Thursday, March 1, 2012

Tyranny in the Brain Trust

I recently had a conversation with my local 912 project leader, in which I was introducing some names and concepts. One name that came up was Charles Merriam, who wrote in one of his books that "The individualistic ideas of the "natural right" school of political theory are discredited and repudiated". In my earlier blog posting about this, I forgot to mention why it was important to know who Merriam was, his role in government, so I'm tying up that loose end. Merriam was a member of FDR's "Brains Trust", with some people even referring to the group that Merriam was involved with as "The University of Chicago Brain Trust".

Merriam was also a major player in the 1937 "Brownlow Committee", also known as the "Committee on Administrative Management". A title like that makes me shudder, because I've read Philip Dru. I know exactly what progressives mean when they start talking about administration. One other thing, is that Merriam was influenced by Frank Johnson Goodnow. For anybody interested in truely defending themselves against progressivism, these are all names and ideas you need to know. Johnson was hailed by Woodrow Wilson as the only other person beside himself(Wilson) who truely understood administration as a separate discipline. It's no wonder that Merriam wrote what he did regarding the founding. In both of Merriam's books that are pre-1923, he references Goodnow's book Politics and Administration. See the above link for why that's important.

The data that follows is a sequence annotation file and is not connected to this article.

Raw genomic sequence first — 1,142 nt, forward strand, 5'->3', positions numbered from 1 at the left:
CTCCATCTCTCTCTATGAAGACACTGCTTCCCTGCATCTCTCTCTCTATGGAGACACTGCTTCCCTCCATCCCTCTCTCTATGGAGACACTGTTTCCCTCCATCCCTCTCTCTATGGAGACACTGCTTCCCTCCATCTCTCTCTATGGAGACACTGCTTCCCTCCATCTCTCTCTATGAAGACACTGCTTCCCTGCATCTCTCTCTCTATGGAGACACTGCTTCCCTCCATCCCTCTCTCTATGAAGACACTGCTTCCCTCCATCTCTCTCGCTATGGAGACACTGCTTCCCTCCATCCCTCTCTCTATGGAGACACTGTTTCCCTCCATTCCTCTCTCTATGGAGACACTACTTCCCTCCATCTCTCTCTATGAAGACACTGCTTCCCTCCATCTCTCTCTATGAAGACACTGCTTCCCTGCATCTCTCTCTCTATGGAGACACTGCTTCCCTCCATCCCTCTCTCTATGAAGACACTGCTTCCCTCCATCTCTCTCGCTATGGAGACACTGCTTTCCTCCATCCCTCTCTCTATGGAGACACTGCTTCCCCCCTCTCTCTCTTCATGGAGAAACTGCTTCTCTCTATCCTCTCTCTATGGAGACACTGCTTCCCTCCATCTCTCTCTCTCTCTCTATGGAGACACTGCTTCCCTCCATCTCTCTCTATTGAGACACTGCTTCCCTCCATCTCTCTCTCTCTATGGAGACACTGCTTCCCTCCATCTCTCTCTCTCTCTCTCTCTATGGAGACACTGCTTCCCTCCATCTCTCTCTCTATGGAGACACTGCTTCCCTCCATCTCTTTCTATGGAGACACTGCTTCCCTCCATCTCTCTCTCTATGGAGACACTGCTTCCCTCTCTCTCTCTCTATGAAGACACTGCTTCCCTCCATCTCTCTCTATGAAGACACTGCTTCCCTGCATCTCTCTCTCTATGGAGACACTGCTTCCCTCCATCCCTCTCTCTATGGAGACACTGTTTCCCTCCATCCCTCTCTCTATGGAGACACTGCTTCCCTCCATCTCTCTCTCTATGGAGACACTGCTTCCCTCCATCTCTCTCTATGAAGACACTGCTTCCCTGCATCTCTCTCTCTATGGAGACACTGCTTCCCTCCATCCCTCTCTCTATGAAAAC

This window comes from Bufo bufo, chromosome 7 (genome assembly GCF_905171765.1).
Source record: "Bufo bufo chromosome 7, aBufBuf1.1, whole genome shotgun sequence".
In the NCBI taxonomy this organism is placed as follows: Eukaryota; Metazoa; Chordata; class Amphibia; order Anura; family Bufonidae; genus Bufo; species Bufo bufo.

Another member of the Brain Trust who should be mentioned in this context is Stuart Chase, a Fabian Socialist. I have yet to post about Chase's writings, but it's on my very long to do list.

With many of the Brain Trust members' writings behind a wall of copyright, many of them I cannot search through and read, but I suspect that with people like this being among the people guiding our nation at that time, is likely a big reason why Raymond Moley broke from the New Deal and went on to write the things that he did.

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